In this new post, Jessica Burrows—a fourth year PhD student based at the University of Stirling, Scotland—discusses her new paper ‘Ecologically relevant radiation exposure triggers elevated metabolic rate and nectar consumption in bumblebees’. Jessica’s PhD research is funded by the NERC IAPETUS doctoral training programme, and focuses on the effects of radiation levels found in the Chernobyl Exclusion Zone on invertebrates. About the Paper There … Continue reading Jessica Burrows: Hungry Bees-ness—Radiation exposure in contaminated landscapes such as the Chernobyl Exclusion Zone increases bumblebee feeding and metabolism
In this blog post, Dr. Javiera Benavente, who recently graduated with their PhD from the University of Auckland, discusses with their recently accepted paper, “Plasticity and evolution shape the scaling of metabolism and excretion along a geothermal temperature gradient.” About the paper In this paper, we investigated how phenotypic plasticity and contemporary evolutionary adaptation can shape how the size- and temperature-dependence of metabolic and excretion … Continue reading Javiera Benavente: Scaling of metabolism and excretion along a temperature gradient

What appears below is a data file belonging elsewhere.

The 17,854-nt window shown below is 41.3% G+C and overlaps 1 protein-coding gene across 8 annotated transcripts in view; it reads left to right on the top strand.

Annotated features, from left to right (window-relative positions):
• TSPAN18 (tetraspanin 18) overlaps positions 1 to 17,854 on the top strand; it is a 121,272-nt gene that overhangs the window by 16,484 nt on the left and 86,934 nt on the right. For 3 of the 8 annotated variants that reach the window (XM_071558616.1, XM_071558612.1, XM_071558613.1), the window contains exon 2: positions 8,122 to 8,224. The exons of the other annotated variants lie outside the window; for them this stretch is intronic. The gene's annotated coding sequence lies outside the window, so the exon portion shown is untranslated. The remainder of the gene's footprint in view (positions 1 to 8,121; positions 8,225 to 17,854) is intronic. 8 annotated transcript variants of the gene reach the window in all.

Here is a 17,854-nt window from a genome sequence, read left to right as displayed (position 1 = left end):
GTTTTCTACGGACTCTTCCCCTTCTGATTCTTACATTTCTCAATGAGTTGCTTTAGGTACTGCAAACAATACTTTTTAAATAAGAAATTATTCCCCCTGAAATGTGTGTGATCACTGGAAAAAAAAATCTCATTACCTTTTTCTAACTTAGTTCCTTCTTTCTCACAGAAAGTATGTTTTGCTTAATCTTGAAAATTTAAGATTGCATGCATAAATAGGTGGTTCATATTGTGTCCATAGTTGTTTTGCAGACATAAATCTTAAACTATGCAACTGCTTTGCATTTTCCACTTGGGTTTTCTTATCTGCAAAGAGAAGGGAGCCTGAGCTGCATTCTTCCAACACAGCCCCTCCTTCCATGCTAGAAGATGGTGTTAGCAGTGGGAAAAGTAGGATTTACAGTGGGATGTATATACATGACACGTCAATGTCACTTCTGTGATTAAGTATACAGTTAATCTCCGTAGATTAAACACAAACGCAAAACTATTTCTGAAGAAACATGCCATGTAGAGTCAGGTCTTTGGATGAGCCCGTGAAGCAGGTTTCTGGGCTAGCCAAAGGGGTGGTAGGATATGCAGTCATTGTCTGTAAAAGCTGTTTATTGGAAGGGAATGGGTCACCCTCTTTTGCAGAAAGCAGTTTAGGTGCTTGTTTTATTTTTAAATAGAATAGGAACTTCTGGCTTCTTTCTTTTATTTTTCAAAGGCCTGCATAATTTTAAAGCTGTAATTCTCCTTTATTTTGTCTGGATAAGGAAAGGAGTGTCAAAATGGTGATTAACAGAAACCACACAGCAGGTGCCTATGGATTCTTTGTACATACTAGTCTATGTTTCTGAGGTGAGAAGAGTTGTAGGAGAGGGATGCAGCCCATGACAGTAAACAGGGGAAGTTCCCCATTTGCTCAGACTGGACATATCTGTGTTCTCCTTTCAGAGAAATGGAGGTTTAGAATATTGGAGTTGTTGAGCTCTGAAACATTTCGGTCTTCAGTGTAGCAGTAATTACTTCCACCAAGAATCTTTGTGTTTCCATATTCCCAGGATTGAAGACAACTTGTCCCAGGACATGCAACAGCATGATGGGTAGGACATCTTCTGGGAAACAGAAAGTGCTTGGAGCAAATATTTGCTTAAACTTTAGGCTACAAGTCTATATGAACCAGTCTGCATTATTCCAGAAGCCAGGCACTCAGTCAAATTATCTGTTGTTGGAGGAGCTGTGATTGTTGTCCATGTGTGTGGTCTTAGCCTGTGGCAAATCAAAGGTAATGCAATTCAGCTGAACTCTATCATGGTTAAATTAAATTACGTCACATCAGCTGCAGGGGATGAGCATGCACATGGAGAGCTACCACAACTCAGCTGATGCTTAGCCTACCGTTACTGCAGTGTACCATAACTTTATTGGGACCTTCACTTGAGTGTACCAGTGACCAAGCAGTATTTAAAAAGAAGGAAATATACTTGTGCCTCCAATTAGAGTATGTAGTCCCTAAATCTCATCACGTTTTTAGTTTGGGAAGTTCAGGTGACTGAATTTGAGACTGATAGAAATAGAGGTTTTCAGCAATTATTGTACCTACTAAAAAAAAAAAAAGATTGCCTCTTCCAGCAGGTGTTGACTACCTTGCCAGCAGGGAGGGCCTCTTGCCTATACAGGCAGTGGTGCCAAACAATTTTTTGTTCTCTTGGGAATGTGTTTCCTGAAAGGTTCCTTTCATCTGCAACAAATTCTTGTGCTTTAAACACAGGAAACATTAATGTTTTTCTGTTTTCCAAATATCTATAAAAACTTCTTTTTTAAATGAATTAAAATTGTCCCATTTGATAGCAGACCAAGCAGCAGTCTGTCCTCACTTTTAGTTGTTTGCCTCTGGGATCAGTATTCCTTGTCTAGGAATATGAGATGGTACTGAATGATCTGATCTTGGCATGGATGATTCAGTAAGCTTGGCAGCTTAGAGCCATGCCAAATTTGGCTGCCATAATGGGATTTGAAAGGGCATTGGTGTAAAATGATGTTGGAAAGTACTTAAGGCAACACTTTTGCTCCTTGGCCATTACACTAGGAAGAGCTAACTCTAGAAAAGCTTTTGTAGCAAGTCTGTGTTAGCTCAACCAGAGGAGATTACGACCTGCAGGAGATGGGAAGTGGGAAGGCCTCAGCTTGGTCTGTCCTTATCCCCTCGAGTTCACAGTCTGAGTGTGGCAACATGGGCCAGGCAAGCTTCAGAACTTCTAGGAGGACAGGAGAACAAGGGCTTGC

In our latest Insight, Micah Scholer, a PhD student in Zoology at the University of British Columbia Biodiversity Research Centre, talks about his new paper, Survival is negatively related to basal metabolic rate in tropical Andean birds and his path into ecology.Continue reading “Micah Scholer: birds, BMR and survival”
In this Insight, Luke Wilde talks about his new paper, varying costs of infection, extreme environments and taking a metabolic lab in to the field.
Specifically, we showed that the effects of an infection can be greatly heightened if the host exists in a consistently stressful environment, and if the investigators use current, relevant metrics of performance and fitness.